The Clippers – tied 2-2 with the Dallas Mavericks in their first-round series – aren’t out of this thing yet because they had so much depth they could relinquish a bunch of it in a trade for James Harden and still hold onto Terance Mann and Norman Powell. That’s what allows them to feel like they can make a go of it now, even without an injured Kawhi Leonard.

Know who’s out of it? The Suns. The team that cleaned its cupboard bare in order to add a shiny third option in $43 million-man Bradley Beal, and which broke down with barely a whimper in the first round, getting swept unceremoniously by Edwards and those Timberwolves.

You should hope the Lakers don’t do what head coach Darvin Ham did when he freaked out about Austin Reaves’ early struggles and sent him to the bench, sitting him down beside D’Angelo Russell and Rui Hachimura for too much of the season. Abandoning Plan A because the pressure to perform in this town is so acute. What did he tell ESPN? “If you’re coaching a team and one of your starters is like 10 games in a row, just (crapping) the bed, what are you going to do?”

But Ham eventually did come back around the Lakers’ optimal lineup, and together the fivesome of LeBron James, Anthony Davis, Reaves, Russell and Hachimura, once he finally was reinserted as a starter, went 19-6.

And if this wasn’t L.A., if this was many other NBA locales where the microscope isn’t so sharply tuned and the expectations not so exorbitant, if this bus wasn’t being driven by a 39-year-old superstar with kingly demands and understandably less patience as he ages, you might actually be able to chalk up this season’s Ws and Ls as wisdom and lessons.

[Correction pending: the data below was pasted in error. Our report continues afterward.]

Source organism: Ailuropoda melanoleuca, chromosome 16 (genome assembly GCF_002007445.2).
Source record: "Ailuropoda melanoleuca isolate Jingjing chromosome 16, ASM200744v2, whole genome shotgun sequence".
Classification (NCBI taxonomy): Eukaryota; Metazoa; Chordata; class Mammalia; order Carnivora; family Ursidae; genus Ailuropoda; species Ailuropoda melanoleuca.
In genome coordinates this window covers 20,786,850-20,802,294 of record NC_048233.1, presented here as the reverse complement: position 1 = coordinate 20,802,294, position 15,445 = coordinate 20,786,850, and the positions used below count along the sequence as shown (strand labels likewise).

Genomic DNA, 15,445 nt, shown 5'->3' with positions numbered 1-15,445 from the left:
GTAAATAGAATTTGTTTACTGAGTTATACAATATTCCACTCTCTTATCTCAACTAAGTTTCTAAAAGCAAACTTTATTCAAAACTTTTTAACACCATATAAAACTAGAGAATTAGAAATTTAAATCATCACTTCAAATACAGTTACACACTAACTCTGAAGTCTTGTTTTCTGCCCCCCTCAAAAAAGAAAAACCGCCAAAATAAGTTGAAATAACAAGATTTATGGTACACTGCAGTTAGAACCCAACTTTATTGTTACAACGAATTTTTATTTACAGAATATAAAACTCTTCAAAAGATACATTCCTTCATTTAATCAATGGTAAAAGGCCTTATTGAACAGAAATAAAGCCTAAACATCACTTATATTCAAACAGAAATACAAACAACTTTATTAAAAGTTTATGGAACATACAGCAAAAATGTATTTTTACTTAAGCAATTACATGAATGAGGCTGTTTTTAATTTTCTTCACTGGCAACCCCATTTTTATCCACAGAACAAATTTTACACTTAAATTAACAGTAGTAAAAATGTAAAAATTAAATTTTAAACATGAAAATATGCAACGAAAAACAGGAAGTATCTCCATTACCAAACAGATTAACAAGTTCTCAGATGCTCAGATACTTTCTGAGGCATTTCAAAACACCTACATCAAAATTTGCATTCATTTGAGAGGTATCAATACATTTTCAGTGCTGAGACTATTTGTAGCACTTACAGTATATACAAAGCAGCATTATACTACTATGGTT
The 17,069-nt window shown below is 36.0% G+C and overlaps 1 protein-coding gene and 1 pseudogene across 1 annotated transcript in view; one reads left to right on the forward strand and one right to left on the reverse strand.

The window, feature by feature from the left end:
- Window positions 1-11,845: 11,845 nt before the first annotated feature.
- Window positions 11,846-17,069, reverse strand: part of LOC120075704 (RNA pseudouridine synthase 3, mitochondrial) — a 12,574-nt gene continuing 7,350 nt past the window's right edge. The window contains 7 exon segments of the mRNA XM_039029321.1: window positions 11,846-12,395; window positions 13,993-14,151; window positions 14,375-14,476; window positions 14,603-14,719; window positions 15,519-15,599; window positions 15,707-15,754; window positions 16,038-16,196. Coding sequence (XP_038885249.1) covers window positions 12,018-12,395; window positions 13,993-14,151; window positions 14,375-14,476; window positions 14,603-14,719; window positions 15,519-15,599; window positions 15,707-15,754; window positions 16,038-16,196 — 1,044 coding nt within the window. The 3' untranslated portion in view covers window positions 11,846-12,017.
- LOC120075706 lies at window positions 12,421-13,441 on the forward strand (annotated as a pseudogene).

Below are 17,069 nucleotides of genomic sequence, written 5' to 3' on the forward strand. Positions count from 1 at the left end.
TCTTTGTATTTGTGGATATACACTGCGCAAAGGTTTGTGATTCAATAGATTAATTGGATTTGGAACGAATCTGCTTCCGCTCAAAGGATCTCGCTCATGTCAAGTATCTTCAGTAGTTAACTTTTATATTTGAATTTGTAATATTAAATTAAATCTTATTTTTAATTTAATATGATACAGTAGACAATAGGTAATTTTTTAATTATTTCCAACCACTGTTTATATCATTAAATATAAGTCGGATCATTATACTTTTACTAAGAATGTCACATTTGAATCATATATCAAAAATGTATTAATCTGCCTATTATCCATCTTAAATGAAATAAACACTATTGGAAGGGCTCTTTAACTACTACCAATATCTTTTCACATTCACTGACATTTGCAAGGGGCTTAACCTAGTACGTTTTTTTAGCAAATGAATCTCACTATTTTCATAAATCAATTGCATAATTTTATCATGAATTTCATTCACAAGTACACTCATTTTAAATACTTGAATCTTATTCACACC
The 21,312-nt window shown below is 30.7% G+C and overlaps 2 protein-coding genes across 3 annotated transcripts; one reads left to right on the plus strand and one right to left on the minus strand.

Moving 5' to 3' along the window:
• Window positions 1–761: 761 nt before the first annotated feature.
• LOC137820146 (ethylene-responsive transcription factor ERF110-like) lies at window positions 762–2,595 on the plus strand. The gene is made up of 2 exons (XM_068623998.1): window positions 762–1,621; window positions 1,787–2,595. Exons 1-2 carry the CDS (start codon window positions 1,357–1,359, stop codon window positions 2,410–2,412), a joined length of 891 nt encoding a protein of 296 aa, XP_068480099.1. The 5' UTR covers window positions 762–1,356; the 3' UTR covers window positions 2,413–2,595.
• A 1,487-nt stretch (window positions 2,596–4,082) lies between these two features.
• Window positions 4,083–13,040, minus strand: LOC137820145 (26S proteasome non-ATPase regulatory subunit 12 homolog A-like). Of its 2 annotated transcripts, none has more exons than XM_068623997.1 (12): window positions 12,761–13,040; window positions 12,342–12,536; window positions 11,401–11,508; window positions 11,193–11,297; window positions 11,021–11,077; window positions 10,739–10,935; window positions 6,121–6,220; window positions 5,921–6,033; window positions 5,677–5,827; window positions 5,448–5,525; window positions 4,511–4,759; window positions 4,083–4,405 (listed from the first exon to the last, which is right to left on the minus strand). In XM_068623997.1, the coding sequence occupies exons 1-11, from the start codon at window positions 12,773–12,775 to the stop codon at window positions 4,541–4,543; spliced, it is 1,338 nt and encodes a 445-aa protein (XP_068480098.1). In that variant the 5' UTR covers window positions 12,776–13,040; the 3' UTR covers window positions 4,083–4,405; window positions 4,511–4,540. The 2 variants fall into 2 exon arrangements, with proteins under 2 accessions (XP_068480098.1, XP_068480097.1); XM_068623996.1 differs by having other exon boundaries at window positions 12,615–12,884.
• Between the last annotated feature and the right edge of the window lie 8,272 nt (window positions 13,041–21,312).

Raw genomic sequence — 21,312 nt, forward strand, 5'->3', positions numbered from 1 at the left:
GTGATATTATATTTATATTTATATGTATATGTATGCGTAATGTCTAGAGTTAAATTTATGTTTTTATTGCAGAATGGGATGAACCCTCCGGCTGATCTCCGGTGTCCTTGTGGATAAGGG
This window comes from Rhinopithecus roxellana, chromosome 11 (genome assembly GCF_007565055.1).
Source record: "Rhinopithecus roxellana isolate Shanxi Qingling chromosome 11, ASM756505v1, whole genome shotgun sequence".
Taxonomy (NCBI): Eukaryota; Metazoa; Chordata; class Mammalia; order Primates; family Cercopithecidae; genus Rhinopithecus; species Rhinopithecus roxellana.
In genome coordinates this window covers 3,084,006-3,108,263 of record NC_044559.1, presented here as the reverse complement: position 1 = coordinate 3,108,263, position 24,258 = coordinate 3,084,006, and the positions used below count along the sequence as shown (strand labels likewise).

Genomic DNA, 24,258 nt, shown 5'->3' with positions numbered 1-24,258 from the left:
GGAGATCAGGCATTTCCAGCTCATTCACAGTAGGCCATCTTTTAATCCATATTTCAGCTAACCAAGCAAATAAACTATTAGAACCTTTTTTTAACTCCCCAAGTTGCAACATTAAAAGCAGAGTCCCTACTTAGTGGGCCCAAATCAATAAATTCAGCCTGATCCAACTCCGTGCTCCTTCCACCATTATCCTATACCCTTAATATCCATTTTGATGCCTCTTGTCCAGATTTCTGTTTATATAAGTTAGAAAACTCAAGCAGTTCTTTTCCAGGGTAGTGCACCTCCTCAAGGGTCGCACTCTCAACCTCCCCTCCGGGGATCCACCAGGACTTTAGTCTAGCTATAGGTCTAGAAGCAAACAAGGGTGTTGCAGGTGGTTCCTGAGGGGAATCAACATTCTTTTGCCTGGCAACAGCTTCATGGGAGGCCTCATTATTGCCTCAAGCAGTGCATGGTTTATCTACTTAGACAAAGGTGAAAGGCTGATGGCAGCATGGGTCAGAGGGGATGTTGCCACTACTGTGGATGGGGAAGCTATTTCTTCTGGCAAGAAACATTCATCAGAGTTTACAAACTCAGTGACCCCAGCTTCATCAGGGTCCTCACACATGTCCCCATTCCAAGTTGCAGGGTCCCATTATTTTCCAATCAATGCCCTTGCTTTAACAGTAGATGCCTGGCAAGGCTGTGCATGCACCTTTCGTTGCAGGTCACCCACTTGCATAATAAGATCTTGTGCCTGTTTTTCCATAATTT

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There’s a world – the real world, in fact – where this season serves as valuable experience for a second-year head coach who has already been at the helm for a Western Conference playoff run and a compelling first-round series. The man in charge of a staff that was wise enough to shift Hachimura off Nikola Jokic and dedicate Davis to covering the reigning MVP, and to allow James to roam the paint instead of chasing Michael Porter Jr. around the perimeter.

But this is La La Land. Around here, people are ambitious and impatient and all-too-savvy: You don’t need multiple insider reports breaking down the eye-rolling on the bench you saw with your own eyes, or anyone to confirm what you heard when Davis dropped his “we don’t know what we’re doing” grenade after the Lakers’ Game 2 collapse.

The Lakers are going to do what they’re going to do, but if you’re a fan of theirs, you better just hope they don’t do too much.

This playoff round has been a lot closer than the 4-1 result. The @lakers played their hearts out and gave themselves a chance in every game. Proud of our team. #GoLakers

— Pau Gasol (@paugasol) April 30, 2024

Proud of the @Lakers . Great season. You win some and lose some. Come back stronger and better players.

Great job coaches.

What an honor to have played for the Lakers and get opportunities to watch the game.

I love my journey in the @NBA

— Metta World Peace (@MettaWorld37) April 30, 2024